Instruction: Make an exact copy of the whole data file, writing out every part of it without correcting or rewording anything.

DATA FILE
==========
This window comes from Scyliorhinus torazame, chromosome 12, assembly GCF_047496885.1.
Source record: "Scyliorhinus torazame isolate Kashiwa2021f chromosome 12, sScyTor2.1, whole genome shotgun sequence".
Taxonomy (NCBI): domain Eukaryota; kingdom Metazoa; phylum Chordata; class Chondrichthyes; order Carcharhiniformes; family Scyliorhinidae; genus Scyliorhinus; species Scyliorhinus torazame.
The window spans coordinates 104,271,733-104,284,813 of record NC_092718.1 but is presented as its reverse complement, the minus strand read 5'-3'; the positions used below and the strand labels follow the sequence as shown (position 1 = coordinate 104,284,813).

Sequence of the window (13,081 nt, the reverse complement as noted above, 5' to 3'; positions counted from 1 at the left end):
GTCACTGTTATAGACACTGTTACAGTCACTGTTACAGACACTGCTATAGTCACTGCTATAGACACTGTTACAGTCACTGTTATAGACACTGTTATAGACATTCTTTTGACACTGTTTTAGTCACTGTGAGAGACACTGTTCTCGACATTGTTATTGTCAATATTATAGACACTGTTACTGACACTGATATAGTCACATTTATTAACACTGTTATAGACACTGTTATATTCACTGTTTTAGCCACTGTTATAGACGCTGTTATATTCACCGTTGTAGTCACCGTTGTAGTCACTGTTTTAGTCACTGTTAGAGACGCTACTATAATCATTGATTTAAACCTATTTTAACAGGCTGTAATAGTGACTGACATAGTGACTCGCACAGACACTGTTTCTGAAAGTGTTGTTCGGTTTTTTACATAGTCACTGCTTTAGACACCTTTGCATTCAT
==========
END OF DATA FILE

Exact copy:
This window comes from Scyliorhinus torazame, chromosome 12, assembly GCF_047496885.1.
Source record: "Scyliorhinus torazame isolate Kashiwa2021f chromosome 12, sScyTor2.1, whole genome shotgun sequence".
Taxonomy (NCBI): domain Eukaryota; kingdom Metazoa; phylum Chordata; class Chondrichthyes; order Carcharhiniformes; family Scyliorhinidae; genus Scyliorhinus; species Scyliorhinus torazame.
The window spans coordinates 104,271,733-104,284,813 of record NC_092718.1 but is presented as its reverse complement, the minus strand read 5'-3'; the positions used below and the strand labels follow the sequence as shown (position 1 = coordinate 104,284,813).

Sequence of the window (13,081 nt, the reverse complement as noted above, 5' to 3'; positions counted from 1 at the left end):
GTCACTGTTATAGACACTGTTACAGTCACTGTTACAGACACTGCTATAGTCACTGCTATAGACACTGTTACAGTCACTGTTATAGACACTGTTATAGACATTCTTTTGACACTGTTTTAGTCACTGTGAGAGACACTGTTCTCGACATTGTTATTGTCAATATTATAGACACTGTTACTGACACTGATATAGTCACATTTATTAACACTGTTATAGACACTGTTATATTCACTGTTTTAGCCACTGTTATAGACGCTGTTATATTCACCGTTGTAGTCACCGTTGTAGTCACTGTTTTAGTCACTGTTAGAGACGCTACTATAATCATTGATTTAAACCTATTTTAACAGGCTGTAATAGTGACTGACATAGTGACTCGCACAGACACTGTTTCTGAAAGTGTTGTTCGGTTTTTTACATAGTCACTGCTTTAGACACCTTTGCATTCAT